Advisory boards oppose marijuana growing proposal

Friday, July 11, 2014 | 7:26 p.m. CDT; updated 7:12 p.m. CDT, Sunday, July 13, 2014

COLUMBIA — Two city advisory boards voted against a proposal that would fine Columbia residents who grow marijuana instead of charging them with felonies.

The fine would apply to residents who only grow up to six marijuana plants for personal use.

The Board of Health voted 8-1 on Thursday night to oppose the ordinance that was tabled by the Columbia City Council in April for more input.

Board member David Sohl cited issues that included where people would find marijuana seeds, what legal issues could follow between a landlord and a renter growing marijuana and whether employers would have to write new drug policies for employees.

Columbia has nowhere near the infrastructure to support the proposed city law, Sohl said.

Local attorney and marijuana activist Dan Viets helped draft the ordinance alongside city attorney Nancy Thompson and Sixth Ward Councilwoman Barbara Hoppe.

The proposal would decriminalize the cultivation of up to six marijuana plants. And those exceeding that limit would face monetary consequences: People with a doctor's recommendation would only face a $50 fine, and those without would receive either a $250 fine or probation.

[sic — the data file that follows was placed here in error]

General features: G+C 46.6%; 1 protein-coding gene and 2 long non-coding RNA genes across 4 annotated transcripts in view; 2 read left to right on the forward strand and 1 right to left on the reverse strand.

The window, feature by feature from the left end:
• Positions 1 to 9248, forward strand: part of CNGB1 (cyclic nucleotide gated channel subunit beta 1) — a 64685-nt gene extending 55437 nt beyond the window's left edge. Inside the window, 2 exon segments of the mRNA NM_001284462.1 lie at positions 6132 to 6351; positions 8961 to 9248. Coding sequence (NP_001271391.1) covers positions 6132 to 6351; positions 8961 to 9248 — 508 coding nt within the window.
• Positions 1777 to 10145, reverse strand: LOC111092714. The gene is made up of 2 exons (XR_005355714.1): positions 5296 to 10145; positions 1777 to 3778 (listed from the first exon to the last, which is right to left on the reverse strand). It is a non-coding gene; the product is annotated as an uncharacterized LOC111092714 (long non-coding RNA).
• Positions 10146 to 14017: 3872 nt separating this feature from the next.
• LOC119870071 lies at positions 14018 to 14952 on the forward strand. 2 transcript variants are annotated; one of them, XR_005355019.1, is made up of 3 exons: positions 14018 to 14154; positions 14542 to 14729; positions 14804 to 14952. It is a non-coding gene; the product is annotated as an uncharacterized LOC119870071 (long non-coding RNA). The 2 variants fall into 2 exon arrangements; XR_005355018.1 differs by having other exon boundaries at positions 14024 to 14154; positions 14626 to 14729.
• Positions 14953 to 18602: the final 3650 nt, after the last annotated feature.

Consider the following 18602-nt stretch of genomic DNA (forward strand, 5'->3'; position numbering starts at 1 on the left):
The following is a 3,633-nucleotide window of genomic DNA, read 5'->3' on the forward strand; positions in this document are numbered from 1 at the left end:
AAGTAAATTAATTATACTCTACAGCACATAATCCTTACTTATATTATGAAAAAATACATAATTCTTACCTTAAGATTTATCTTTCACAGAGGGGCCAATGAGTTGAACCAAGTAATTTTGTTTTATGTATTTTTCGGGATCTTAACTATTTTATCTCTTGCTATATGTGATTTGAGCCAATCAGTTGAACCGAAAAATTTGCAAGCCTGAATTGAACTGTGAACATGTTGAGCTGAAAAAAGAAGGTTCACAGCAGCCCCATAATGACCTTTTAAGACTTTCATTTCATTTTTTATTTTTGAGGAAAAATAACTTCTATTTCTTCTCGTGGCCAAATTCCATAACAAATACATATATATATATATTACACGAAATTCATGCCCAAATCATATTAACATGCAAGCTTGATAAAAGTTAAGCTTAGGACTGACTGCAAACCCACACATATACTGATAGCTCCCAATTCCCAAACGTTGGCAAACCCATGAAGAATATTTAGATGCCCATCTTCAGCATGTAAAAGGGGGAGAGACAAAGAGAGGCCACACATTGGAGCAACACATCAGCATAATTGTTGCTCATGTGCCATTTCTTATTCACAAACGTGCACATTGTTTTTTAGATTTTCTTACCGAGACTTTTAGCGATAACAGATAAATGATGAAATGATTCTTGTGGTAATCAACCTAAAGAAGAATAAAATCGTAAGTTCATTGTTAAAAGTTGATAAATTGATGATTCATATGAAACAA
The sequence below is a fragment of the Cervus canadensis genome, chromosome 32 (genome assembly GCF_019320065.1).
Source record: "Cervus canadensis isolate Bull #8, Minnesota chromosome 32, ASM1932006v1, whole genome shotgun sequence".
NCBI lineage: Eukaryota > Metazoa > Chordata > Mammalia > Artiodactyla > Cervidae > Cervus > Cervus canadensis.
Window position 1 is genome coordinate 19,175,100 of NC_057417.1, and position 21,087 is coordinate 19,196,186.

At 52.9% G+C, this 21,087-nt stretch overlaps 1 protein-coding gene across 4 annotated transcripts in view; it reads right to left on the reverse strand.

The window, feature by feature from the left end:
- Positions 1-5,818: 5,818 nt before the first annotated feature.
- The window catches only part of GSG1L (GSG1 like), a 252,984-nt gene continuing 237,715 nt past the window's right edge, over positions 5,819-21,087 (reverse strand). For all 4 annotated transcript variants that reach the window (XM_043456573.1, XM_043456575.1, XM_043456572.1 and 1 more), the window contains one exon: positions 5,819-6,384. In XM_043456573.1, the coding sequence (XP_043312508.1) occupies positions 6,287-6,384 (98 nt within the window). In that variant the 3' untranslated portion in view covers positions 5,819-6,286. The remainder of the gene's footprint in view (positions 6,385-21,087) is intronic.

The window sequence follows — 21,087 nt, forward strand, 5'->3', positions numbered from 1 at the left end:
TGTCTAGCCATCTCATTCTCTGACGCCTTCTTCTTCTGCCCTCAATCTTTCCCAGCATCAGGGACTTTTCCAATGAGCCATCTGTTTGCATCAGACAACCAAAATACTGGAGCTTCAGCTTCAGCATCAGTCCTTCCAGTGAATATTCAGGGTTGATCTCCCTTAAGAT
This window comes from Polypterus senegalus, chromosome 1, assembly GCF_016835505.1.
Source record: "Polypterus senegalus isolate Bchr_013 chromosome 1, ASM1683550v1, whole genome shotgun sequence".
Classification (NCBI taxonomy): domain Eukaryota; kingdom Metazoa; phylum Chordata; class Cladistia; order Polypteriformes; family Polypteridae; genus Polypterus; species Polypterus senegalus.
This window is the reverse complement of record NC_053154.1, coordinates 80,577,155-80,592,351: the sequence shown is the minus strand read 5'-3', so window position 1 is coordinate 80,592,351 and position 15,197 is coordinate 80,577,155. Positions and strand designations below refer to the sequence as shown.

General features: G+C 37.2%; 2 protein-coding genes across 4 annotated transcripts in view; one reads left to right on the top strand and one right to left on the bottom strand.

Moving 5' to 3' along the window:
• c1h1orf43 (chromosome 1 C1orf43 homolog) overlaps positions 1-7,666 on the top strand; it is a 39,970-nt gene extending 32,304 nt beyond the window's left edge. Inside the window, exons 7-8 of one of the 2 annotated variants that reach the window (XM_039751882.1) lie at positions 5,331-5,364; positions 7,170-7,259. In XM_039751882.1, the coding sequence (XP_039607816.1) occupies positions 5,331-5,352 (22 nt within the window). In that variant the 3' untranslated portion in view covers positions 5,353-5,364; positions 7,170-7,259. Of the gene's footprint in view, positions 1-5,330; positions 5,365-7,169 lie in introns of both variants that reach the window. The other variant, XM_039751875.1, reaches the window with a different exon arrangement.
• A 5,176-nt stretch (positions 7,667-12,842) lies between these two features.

"Columbia has all the infrastructure we need to implement another city ordinance," Viets said.

Other members of the health board said they had fears about how the proposal would affect college students.

“We have to be particularly diligent with the public health of adolescents when considering health policies in a college town,” Lynelle Phillips said. 

Elizabeth Hussey, a veterinarian at Horton Animal Hospital and member of the board, was the lone vote in support of the proposal. Hussey said she believes issues raised by other board members were valid but "could be fixed if the underlying support is there."

The Substance Abuse Advisory Committee voted 6-3 on Wednesday afternoon against the proposal, member Mitchell Moore said.

Viets believes the decisions were based largely on a lack of understanding of how the law works.

"If you buy it, you have to seek out a drug dealer - that's a misdemeanor," Viets said. "But if you try to grow it yourself, that is 10 years to life. That's insane. Even if you think marijuana should be illegal, why would you want to enrich drug dealers as opposed to having a reasonable punishment for growing?"

Before the Aug. 4 city council meeting, the board will present its report and rationale for not supporting the ordinance.

The board expects to deliver its recommendation to the council in August.

Supervising editor is John Schneller.

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